Yasmin has designed the unique YLB collection of clothing and jewellery for Wallis inspired by favourite items from her own wardrobe. YLB captures the essence of Yasmin, her Persian descent, her iconic style and love of vintage, for a timeless sophisticated collection.
A short interview from The Times (timesonline.co.uk):
A Life in the Day: Yasmin Le Bon
The model and fashion designer, 44, on husband Simon, late nights and eating leftovers
October 18, 2009
When I get up, I see to the animals first. Weíve got two cats, Dusty and Chooch, and two dogs, Tinker, the chihuahua, and Luigi, the pug. Luigiís only 11 months old and he chews everything. Him and Simon get on great; in fact, I think the pug wants to become Simon and Simon wants to become the pug. Itís a little bit worrying! Then Iíll sit down and have green tea and a couple of seeded Ryvita with Benecol spread. Theyíre great heated, but they burn really easily, so you have to watch they donít set the toaster on fire. If Simonís in the kitchen, heíll make something like porridge, scrambled eggs and cooked tomatoes.
Now our three daughters are older, I have a bit more time to myself. When I gave birth to my first child, Amber, I was 24, and I was back on the catwalk within weeks. My twenties and thirties were pretty full-on, trying to juggle motherhood and modelling, but now lifeís easier, and I only get involved in projects that I know I will really enjoy.
And I love nothing better than fannying around in the morning when Iím getting ready. Iím a real product queen. I try everything. Iíve always been good at slapping creams on. Whether they make a difference to my face is another matter. Simonís into them as well ó he always goes for my expensive ones. And if he sees me using a particular one over and over again, he knows Iím onto something good and starts using it too.
More stressful is getting dressed. My wardrobeís hell. Thereís so much stuff itís a battle to get into it. It drives me mad, it drives my housekeeper mad. In fact, itís so bad that Iím now doing the thing that used to drive me crazy about the girls, and thatís wear the same three things over and over again. The youngest two, Tallulah and Saffron, are still at boarding school ó theyíre 15 and 18. Amberís 20 and back home. Sheís done a bit of modelling, but she doesnít know what she wants to do yet. Hey, sheís got plenty of time to make up her mind. Iím the one who should be worrying! Iím nearly 45. What am I going to do with the rest of my life?
But I suppose Iíve been lucky. Itís amazing that Iím this age and still being asked to model for fashion and beauty campaigns. Now Iím fronting Avonís new anti-ageing skincare range, Reversalist, which, with my wrinkles, is right up my street ó I definitely need help in that department. Iíve also just designed a small autumn/winter fashion range for Wallis. Itís my first time designing anything, so itís been a huge learning curve for me. But itís a challenge, itís great fun, and I love being around creative people.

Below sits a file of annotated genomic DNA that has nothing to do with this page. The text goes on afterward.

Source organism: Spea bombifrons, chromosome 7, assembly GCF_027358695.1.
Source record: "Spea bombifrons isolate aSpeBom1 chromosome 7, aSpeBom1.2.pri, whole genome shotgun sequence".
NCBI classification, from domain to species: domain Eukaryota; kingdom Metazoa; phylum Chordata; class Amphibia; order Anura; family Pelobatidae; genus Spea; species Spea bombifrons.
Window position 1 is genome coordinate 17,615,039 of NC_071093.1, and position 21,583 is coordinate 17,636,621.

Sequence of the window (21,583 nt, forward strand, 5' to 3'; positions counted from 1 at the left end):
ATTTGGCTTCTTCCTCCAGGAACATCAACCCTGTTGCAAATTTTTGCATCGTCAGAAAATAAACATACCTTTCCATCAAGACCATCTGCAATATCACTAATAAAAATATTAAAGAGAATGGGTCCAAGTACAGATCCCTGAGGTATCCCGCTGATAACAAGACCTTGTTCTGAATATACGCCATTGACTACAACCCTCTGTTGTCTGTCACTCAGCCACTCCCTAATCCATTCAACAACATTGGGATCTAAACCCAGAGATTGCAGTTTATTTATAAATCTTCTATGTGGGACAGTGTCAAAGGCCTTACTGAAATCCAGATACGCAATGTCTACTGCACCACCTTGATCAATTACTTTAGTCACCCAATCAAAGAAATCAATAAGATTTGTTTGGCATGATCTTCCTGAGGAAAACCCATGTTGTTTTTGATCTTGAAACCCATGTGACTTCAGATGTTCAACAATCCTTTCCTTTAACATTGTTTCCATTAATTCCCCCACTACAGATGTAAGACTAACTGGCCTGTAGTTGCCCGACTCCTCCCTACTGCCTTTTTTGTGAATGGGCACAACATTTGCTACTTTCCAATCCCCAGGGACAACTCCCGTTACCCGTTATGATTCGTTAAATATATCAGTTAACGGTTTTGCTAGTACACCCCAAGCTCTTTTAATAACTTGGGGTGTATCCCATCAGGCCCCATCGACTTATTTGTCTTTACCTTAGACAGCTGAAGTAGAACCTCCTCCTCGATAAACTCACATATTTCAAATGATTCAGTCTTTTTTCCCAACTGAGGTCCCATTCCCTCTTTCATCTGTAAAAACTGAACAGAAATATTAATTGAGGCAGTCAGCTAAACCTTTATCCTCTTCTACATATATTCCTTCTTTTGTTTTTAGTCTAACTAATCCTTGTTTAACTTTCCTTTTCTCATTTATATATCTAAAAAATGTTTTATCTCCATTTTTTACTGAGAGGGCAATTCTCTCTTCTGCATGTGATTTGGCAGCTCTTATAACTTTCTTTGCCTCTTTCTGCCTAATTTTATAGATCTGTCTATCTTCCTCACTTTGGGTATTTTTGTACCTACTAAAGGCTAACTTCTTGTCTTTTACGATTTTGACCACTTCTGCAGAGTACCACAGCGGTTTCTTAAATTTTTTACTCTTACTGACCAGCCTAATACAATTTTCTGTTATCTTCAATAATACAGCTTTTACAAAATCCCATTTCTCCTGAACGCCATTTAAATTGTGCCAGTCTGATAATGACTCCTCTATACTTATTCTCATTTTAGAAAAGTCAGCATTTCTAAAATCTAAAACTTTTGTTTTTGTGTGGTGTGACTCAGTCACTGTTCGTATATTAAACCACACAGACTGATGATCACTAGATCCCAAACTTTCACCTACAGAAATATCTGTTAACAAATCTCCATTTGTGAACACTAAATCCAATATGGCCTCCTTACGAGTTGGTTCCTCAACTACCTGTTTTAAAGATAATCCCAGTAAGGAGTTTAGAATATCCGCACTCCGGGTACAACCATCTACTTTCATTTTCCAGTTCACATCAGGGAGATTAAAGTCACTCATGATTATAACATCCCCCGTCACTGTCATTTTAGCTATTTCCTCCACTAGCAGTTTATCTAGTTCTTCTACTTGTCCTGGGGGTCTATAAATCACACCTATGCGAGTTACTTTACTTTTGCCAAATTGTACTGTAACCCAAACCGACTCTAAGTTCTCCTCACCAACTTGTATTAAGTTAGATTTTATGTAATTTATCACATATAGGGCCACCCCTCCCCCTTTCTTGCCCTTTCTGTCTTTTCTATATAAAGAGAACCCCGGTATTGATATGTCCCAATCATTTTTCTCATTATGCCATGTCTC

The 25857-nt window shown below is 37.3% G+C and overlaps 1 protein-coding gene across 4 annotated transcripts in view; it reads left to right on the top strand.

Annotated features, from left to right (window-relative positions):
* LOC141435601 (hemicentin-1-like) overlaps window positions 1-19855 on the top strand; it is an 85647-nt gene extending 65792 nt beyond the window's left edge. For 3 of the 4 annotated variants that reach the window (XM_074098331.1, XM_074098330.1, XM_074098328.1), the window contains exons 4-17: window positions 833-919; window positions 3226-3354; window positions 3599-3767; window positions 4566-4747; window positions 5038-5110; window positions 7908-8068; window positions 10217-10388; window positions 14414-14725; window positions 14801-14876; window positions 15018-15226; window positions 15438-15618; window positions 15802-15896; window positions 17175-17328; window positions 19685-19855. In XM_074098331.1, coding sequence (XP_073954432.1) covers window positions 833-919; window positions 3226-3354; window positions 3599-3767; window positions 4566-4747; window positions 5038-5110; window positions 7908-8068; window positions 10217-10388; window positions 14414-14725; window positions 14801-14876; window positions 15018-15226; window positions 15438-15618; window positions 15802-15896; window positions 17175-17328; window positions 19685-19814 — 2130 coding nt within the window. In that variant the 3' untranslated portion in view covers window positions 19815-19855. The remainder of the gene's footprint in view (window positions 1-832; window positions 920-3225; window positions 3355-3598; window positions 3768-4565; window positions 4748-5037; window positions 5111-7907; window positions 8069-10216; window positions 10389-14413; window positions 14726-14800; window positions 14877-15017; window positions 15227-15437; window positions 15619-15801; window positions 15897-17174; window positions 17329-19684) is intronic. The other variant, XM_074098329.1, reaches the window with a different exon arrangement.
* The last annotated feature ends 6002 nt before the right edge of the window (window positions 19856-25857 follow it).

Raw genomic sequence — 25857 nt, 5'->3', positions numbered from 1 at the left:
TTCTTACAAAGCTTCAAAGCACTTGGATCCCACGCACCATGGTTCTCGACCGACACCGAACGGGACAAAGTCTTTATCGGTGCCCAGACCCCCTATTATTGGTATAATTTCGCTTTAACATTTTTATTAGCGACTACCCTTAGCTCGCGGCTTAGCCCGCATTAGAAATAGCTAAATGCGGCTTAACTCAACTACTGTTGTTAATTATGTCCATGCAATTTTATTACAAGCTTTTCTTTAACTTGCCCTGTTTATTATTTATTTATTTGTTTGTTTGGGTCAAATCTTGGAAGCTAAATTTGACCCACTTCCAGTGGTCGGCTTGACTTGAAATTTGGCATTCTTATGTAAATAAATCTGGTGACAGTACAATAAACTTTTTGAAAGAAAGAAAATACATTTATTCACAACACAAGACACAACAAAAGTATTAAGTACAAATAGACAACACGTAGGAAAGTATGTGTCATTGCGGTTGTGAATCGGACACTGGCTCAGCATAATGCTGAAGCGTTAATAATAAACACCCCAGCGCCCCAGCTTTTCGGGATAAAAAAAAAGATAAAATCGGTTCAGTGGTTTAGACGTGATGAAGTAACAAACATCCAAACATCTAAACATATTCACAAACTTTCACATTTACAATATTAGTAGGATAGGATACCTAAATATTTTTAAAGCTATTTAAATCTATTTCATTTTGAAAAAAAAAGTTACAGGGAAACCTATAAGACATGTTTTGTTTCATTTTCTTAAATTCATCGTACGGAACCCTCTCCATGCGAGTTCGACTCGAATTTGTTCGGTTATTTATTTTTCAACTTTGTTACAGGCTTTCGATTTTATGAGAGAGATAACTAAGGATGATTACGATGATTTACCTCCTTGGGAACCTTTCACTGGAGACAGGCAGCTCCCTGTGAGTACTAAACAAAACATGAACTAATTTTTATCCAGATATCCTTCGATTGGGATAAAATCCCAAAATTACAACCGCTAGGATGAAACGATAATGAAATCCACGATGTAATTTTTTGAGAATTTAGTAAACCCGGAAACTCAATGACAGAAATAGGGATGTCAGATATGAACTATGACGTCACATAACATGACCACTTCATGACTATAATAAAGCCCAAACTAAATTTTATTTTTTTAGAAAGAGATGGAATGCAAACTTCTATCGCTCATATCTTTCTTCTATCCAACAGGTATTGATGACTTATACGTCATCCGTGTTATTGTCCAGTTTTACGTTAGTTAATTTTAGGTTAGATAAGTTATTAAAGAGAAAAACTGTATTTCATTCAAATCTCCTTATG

If lunch is at home then I tend to eat up leftovers from the fridge. Iím the leftover queen. I canít help it. I might mix them into an omelette or throw them all into a soup. One of the children wonít eat soups any more because sheís worried what old food Iíve put in it. Simonís mother, Ann Marie, often comes round with homemade bread and cakes. Her house and garden back onto ours ó weíre like the Waltons really ó and the animals love it. When theyíre bored with us, they go and watch afternoon TV with her.
Our house is a bit higgledy-piggledy. I call it bohemian; some would call it unfinished. I can potter for hours. I like to think Iím getting things done, but most of the time Iím not. I donít beat myself up about it, though. At the end of the day you get no thanks for being too tidy, do you? Nobody gives you a medal for cleaning out three cupboards. But Simonís pretty hands-on when it comes to a bit of DIY. And if heís doing a job, it has to be perfect ó probably a bit too perfect. But I wonít let him use a power tool. Once, he was trying to put a portable phone on the wall and drilled through a load of cables. He was lucky he didnít kill himself.
The house is quiet when the kids are away, but Simon makes up for it. Heís got the lungs of an opera singer, so you can hear him all over the house. If it gets too much I tell him to shut up. But then, if heís not singing, heís got one of his guitars out ó I mean, heís not even a bloody guitarist! His noise is the reason we moved to a detached house on a main road. Iíd love to be on a quiet road, but I know the council would be round and weíd get thrown out. I wouldnít mind if we were having wild parties, but itís just him!
Iím not a great cook, so I donít tend to do things that require too much scrubbing and peeling and chopping. Apart from anything else, Iím in danger of consuming too much wine in the process. So I keep meals short and sweet. In the evenings Iím a bit of a home bird, so if weíve been invited out somewhere I often have to be dragged by the hair. But then Iíll end up having such a great time Iíll need to be dragged by the hair back in again.
I never get to bed early, though. Itís probably the result of marrying into rockíníroll in the early days. And even if I do want an early night, Simonís such an avid bookworm I know the light will still be on for ages. But we always end up having a laugh about something thatís happened. I guess Iím at a stage in my life where itís often the simple things that make my day, make me realise how fortunate I am. If my life just carries on as it is now, then Iíll be more than happy.
__________________ You're perfect, yes, it's true. But without me, you're only you.